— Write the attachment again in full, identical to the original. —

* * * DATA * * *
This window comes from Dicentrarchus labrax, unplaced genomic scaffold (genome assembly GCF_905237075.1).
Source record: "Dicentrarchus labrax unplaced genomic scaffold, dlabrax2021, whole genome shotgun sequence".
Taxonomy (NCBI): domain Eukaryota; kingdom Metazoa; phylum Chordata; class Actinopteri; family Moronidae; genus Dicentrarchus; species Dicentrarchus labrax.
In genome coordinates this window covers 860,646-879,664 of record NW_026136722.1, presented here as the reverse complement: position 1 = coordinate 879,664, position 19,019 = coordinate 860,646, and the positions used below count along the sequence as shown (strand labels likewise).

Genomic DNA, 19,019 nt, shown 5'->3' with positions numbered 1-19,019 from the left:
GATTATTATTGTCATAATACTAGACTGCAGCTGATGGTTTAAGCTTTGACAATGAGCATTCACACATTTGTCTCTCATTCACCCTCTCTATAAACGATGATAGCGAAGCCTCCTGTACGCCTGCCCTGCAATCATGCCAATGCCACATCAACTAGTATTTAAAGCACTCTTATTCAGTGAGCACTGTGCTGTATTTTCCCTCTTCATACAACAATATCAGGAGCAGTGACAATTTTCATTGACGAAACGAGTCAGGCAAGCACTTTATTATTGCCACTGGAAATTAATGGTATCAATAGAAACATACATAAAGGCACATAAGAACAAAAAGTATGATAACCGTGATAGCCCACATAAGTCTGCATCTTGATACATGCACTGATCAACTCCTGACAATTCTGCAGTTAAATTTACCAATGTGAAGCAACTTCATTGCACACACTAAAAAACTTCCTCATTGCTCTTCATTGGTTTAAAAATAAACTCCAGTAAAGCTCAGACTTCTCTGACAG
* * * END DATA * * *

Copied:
This window comes from Dicentrarchus labrax, unplaced genomic scaffold (genome assembly GCF_905237075.1).
Source record: "Dicentrarchus labrax unplaced genomic scaffold, dlabrax2021, whole genome shotgun sequence".
Taxonomy (NCBI): domain Eukaryota; kingdom Metazoa; phylum Chordata; class Actinopteri; family Moronidae; genus Dicentrarchus; species Dicentrarchus labrax.
In genome coordinates this window covers 860,646-879,664 of record NW_026136722.1, presented here as the reverse complement: position 1 = coordinate 879,664, position 19,019 = coordinate 860,646, and the positions used below count along the sequence as shown (strand labels likewise).

Genomic DNA, 19,019 nt, shown 5'->3' with positions numbered 1-19,019 from the left:
GATTATTATTGTCATAATACTAGACTGCAGCTGATGGTTTAAGCTTTGACAATGAGCATTCACACATTTGTCTCTCATTCACCCTCTCTATAAACGATGATAGCGAAGCCTCCTGTACGCCTGCCCTGCAATCATGCCAATGCCACATCAACTAGTATTTAAAGCACTCTTATTCAGTGAGCACTGTGCTGTATTTTCCCTCTTCATACAACAATATCAGGAGCAGTGACAATTTTCATTGACGAAACGAGTCAGGCAAGCACTTTATTATTGCCACTGGAAATTAATGGTATCAATAGAAACATACATAAAGGCACATAAGAACAAAAAGTATGATAACCGTGATAGCCCACATAAGTCTGCATCTTGATACATGCACTGATCAACTCCTGACAATTCTGCAGTTAAATTTACCAATGTGAAGCAACTTCATTGCACACACTAAAAAACTTCCTCATTGCTCTTCATTGGTTTAAAAATAAACTCCAGTAAAGCTCAGACTTCTCTGACAG